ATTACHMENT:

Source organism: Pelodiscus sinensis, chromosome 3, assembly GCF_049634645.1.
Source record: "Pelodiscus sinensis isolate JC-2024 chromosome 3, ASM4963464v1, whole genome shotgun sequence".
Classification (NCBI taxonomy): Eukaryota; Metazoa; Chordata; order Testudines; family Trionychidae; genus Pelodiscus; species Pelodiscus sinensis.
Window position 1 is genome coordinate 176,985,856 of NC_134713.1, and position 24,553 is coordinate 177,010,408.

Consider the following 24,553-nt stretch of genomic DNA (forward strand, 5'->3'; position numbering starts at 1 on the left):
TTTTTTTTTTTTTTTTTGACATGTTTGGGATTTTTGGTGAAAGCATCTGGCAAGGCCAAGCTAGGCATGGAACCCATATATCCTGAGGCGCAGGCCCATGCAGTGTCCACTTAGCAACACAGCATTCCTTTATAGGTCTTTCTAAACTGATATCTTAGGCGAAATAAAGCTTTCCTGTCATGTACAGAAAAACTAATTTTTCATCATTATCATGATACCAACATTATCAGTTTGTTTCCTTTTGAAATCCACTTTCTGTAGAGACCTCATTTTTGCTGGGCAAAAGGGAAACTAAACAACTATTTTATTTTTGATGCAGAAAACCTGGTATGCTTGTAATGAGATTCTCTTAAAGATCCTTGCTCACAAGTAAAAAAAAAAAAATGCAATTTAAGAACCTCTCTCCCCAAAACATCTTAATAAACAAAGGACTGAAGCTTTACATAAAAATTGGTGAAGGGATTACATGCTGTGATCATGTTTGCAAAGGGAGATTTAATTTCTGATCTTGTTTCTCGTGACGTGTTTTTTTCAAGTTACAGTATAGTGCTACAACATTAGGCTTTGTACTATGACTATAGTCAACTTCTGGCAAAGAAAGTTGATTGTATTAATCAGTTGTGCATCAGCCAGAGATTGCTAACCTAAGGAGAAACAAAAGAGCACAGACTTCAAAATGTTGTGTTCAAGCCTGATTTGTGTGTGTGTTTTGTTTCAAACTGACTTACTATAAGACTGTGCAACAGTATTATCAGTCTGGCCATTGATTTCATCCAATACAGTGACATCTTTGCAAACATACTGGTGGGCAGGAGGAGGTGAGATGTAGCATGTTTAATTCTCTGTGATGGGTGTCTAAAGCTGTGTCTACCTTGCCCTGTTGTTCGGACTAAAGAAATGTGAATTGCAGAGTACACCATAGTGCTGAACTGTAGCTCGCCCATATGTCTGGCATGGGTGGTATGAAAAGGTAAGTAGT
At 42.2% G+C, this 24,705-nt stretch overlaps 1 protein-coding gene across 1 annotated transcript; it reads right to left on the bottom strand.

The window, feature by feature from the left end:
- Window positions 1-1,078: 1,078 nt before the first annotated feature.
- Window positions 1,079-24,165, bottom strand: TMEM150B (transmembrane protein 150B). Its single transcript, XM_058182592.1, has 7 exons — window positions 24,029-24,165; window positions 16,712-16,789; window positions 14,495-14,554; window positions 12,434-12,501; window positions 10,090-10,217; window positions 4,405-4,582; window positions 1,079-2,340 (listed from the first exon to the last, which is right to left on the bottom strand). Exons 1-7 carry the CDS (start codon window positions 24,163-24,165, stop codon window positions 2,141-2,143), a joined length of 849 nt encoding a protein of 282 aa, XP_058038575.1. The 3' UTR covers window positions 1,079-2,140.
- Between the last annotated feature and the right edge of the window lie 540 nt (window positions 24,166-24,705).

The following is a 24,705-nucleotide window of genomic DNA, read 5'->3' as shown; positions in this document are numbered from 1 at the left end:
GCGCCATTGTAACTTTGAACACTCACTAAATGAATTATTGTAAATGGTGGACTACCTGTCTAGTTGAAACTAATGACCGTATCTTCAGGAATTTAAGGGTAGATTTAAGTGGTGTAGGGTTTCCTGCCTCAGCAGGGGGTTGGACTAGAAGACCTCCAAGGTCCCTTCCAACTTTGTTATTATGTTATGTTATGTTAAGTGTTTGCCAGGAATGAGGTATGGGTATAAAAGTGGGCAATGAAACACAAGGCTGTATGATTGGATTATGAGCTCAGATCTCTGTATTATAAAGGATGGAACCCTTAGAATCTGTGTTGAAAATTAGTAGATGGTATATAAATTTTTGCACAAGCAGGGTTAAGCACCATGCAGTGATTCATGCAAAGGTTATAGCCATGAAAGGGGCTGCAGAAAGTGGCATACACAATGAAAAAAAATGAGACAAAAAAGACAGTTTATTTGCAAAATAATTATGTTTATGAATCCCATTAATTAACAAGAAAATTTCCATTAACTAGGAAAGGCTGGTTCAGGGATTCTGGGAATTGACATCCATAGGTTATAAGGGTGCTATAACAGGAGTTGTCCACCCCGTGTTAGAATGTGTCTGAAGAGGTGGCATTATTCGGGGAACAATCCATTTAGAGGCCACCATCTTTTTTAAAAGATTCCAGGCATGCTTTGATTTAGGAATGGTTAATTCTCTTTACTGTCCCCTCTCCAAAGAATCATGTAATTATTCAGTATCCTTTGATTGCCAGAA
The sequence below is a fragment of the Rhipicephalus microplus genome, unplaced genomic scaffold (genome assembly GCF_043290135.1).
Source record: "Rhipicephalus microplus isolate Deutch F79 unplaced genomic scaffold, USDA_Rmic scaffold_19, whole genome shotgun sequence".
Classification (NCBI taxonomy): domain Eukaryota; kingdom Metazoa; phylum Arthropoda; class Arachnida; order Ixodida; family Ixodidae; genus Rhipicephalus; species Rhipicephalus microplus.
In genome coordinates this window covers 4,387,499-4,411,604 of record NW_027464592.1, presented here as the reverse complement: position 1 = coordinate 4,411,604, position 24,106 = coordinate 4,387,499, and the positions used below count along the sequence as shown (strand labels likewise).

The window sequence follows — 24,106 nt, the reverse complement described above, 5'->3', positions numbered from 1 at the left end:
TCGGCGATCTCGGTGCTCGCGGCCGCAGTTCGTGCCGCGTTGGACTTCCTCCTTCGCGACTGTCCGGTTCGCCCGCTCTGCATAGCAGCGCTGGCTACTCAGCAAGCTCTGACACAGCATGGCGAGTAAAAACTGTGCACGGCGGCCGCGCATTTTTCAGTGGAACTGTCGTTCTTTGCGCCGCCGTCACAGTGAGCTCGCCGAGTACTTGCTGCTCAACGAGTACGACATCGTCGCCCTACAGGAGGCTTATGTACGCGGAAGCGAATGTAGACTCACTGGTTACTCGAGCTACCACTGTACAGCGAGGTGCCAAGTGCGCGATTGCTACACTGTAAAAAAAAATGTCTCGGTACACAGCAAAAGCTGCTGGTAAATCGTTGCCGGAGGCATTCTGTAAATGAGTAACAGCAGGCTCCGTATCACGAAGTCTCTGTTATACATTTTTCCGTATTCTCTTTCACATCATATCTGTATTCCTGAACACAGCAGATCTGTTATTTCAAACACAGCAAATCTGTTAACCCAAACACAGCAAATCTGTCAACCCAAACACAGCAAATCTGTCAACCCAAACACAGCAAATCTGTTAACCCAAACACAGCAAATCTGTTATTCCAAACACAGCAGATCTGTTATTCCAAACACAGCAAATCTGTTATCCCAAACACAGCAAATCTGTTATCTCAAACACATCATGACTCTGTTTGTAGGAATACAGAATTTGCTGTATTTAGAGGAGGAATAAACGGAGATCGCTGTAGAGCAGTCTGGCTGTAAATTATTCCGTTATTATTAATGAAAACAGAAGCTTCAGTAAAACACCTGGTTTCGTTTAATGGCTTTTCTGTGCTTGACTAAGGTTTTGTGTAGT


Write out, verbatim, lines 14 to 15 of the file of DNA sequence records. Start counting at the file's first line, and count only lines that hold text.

The sequence below is a fragment of the Rhipicephalus microplus genome, unplaced genomic scaffold (genome assembly GCF_043290135.1).
Source record: "Rhipicephalus microplus isolate Deutch F79 unplaced genomic scaffold, USDA_Rmic scaffold_19, whole genome shotgun sequence".